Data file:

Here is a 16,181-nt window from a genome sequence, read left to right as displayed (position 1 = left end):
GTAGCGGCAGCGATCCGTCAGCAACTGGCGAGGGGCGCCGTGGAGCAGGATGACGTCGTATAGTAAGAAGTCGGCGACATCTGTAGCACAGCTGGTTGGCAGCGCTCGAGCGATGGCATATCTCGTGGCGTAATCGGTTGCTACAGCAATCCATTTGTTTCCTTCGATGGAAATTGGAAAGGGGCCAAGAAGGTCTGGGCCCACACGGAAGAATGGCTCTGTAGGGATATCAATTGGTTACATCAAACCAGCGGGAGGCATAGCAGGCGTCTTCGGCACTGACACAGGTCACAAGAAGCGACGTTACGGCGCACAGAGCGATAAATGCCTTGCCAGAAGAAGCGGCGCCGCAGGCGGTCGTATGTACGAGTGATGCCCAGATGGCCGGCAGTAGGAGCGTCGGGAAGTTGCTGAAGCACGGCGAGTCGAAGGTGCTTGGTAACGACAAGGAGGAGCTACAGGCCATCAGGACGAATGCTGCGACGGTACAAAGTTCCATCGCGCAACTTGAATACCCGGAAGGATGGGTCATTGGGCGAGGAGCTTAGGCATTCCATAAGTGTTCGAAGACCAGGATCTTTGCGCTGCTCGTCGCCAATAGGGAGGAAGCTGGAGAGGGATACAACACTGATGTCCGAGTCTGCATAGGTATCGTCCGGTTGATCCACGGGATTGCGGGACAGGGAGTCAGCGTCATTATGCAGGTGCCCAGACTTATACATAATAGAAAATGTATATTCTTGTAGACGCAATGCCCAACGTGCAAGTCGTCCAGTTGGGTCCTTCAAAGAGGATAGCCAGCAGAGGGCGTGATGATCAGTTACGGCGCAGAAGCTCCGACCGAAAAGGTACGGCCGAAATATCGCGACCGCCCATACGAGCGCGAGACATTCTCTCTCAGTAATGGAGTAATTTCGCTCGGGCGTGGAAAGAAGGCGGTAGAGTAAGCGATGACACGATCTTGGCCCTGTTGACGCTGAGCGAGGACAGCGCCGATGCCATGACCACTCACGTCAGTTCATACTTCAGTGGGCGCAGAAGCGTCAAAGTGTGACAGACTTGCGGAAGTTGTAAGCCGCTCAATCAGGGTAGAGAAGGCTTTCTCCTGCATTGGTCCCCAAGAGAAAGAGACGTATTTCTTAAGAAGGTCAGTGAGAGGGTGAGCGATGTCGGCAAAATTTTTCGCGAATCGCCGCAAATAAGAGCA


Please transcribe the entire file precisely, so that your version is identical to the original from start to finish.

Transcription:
Here is a 16,181-nt window from a genome sequence, read left to right as displayed (position 1 = left end):
GTAGCGGCAGCGATCCGTCAGCAACTGGCGAGGGGCGCCGTGGAGCAGGATGACGTCGTATAGTAAGAAGTCGGCGACATCTGTAGCACAGCTGGTTGGCAGCGCTCGAGCGATGGCATATCTCGTGGCGTAATCGGTTGCTACAGCAATCCATTTGTTTCCTTCGATGGAAATTGGAAAGGGGCCAAGAAGGTCTGGGCCCACACGGAAGAATGGCTCTGTAGGGATATCAATTGGTTACATCAAACCAGCGGGAGGCATAGCAGGCGTCTTCGGCACTGACACAGGTCACAAGAAGCGACGTTACGGCGCACAGAGCGATAAATGCCTTGCCAGAAGAAGCGGCGCCGCAGGCGGTCGTATGTACGAGTGATGCCCAGATGGCCGGCAGTAGGAGCGTCGGGAAGTTGCTGAAGCACGGCGAGTCGAAGGTGCTTGGTAACGACAAGGAGGAGCTACAGGCCATCAGGACGAATGCTGCGACGGTACAAAGTTCCATCGCGCAACTTGAATACCCGGAAGGATGGGTCATTGGGCGAGGAGCTTAGGCATTCCATAAGTGTTCGAAGACCAGGATCTTTGCGCTGCTCGTCGCCAATAGGGAGGAAGCTGGAGAGGGATACAACACTGATGTCCGAGTCTGCATAGGTATCGTCCGGTTGATCCACGGGATTGCGGGACAGGGAGTCAGCGTCATTATGCAGGTGCCCAGACTTATACATAATAGAAAATGTATATTCTTGTAGACGCAATGCCCAACGTGCAAGTCGTCCAGTTGGGTCCTTCAAAGAGGATAGCCAGCAGAGGGCGTGATGATCAGTTACGGCGCAGAAGCTCCGACCGAAAAGGTACGGCCGAAATATCGCGACCGCCCATACGAGCGCGAGACATTCTCTCTCAGTAATGGAGTAATTTCGCTCGGGCGTGGAAAGAAGGCGGTAGAGTAAGCGATGACACGATCTTGGCCCTGTTGACGCTGAGCGAGGACAGCGCCGATGCCATGACCACTCACGTCAGTTCATACTTCAGTGGGCGCAGAAGCGTCAAAGTGTGACAGACTTGCGGAAGTTGTAAGCCGCTCAATCAGGGTAGAGAAGGCTTTCTCCTGCATTGGTCCCCAAGAGAAAGAGACGTATTTCTTAAGAAGGTCAGTGAGAGGGTGAGCGATGTCGGCAAAATTTTTCGCGAATCGCCGCAAATAAGAGCA